Jan 6 (Reuters) - The European Union and United States make up most of the world’s capital market and are adopting rules to lessen the need for more bank bailouts in future crises.
The rules follow pledges made by the G20 group of leading countries but some differences are emerging, worrying a highly global financial industry.
The following is a comparison of laws under discussion:
U.S. House of Representatives approved in mid-December a law to require central clearing of standardized over-the-counter (OTC) derivatives contracts, with trading on exchanges where possible. Swaps not cleared centrally must be reported. But big users such as airlines can be exempted from central clearing.
Regulators, under House bill, would set position limits on some contracts. Financial firm clearinghouse stakes capped at 20 percent.
Senate has competing bills that will need to be merged with House bill and wants narrower range of exemptions.
European Commission to propose EU law mid-2010 to mandate central clearing of wide range of OTC contracts, give supervisors powers to set position limits, require reporting of trades to repositories.
Unclear if corporates will get exemptions from clearing. EU less categoric than United States on need for exchange trading. No caps on ownership of clearing houses anticipated.
EU governments have preliminary deal on draft law to centralize bank, insurance, markets supervision via three bloc-wide authorities. New risk monitoring board hosted by the European Central Bank to be created but with no binding powers. European Parliament has joint say and may make changes.
U.S. House has approved bill to set up inter-agency Financial Services Oversight Council to monitor systemic risk. Firms can be ordered to break up, submit “living wills”. This goes much further than EU’s planned risk body. No pan-EU powers to break up banks or deal with troubled firms even though cross-border firms dominate bloc’s financial sector.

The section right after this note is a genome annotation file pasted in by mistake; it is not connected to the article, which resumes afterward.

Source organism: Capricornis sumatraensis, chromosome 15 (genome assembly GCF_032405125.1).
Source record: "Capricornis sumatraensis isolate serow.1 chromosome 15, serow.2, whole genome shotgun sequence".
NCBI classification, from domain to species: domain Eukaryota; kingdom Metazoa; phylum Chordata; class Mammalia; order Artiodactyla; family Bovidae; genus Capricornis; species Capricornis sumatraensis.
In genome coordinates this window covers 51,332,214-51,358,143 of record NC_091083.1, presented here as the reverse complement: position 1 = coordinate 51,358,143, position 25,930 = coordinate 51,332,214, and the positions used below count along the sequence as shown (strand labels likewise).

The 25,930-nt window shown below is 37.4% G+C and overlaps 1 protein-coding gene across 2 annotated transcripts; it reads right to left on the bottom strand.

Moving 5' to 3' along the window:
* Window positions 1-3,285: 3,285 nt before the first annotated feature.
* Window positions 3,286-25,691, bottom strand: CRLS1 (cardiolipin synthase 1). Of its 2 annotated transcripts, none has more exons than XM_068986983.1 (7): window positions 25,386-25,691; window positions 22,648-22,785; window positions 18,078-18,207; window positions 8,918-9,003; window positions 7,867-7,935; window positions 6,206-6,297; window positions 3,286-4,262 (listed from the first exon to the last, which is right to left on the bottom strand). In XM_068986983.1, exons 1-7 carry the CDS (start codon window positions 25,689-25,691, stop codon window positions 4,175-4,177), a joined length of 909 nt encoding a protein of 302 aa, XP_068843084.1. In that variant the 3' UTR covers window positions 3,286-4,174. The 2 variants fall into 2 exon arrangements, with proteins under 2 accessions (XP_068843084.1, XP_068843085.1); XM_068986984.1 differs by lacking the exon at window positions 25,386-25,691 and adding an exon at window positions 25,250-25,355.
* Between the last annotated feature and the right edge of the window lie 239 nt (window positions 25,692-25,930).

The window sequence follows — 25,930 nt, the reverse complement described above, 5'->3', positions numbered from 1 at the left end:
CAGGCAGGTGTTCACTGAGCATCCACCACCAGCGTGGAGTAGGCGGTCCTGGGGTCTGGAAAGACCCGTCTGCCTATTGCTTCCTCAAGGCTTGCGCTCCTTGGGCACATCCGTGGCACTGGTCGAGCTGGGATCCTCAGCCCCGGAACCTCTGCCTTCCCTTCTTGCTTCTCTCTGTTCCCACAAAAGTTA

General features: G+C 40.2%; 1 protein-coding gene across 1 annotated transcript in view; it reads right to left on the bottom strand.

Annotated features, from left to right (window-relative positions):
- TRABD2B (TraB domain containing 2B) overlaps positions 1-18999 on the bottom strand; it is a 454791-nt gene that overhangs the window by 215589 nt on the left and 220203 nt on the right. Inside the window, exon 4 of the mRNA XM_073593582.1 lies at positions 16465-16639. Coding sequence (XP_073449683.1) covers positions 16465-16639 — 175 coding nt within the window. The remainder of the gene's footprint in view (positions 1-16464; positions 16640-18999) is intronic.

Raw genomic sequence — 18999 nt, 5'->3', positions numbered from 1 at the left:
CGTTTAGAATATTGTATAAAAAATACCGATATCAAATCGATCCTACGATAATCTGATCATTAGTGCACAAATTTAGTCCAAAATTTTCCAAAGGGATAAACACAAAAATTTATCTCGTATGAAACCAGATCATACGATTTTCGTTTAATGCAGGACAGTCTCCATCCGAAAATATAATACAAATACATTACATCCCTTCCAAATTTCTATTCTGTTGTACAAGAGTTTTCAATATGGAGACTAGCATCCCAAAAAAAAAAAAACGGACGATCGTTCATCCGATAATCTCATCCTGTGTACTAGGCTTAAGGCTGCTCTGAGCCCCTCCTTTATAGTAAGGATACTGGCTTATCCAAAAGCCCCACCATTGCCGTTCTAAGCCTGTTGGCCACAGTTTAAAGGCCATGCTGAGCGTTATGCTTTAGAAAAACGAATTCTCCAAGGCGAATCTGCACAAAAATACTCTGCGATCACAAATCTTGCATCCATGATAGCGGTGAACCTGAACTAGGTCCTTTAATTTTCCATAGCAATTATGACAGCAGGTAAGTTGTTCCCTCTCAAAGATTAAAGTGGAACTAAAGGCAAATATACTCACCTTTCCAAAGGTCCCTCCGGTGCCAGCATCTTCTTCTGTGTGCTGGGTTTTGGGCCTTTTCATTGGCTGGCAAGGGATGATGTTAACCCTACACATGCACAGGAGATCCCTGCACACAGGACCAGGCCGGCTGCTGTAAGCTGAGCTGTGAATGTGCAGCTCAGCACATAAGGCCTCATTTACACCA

U.S. House bill also creates new consumer watchdog to regulate mortgages, credit cards, other financial products -- a step EU is not planning and which U.S. Senate has doubts over.
EU has adopted new rules forcing banks to retain 5 percent of risk in securitized products they originate. It also capped how much banks can lend to each other and set up colleges of supervisors for cross-border firms.
EU finalizing adoption of additional rules to increase how much capital banks must set aside to cover risky trading activities and increase capital requirements on re-securitized products. Supervisors would also have powers to slap extra capital requirements on banks whose pay packages encourage overly risky behavior.
U.S. House has also adopted rules requiring 5 percent retention of securitized products and powers to curb bank lending. EU and United States have pledged to adopt new global bank capital and liquidity rules now being thrashed out by the Basel Committee on Banking Supervision.
All G20 countries, including United States and leading EU countries have agreed to guidelines on structure of bank pay packages to reduce overly risky behavior .
Britain introducing one-off tax of 50 percent on 2009 bonus round. France may follow suit. No sign United States will introduce windfall tax.
EU expected to adopt law this year requiring mandatory registration and reporting requirements for managers of hedge funds, other alternative investments.
EU has adopted law introducing mandatory registration and direct oversight of credit rating agencies by national securities watchdogs this year.
U.S. House agrees hedge funds, private equity firms, offshore funds must register with SEC, which will also get new oversight over credit rating agencies.
G20 has set mid-2011 deadline for converging world’s major accounting systems, with focus on making International Financial Reporting Standards used in over 100 countries, including Europe, more global. United States standard setter leaning to more radical reform on valuing assets, a step that compiler of IFRS has said it won’t follow.
Reporting by Huw Jones in London and Kevin Drawbaugh in Washington, D.C.; Editing by Andrew Hay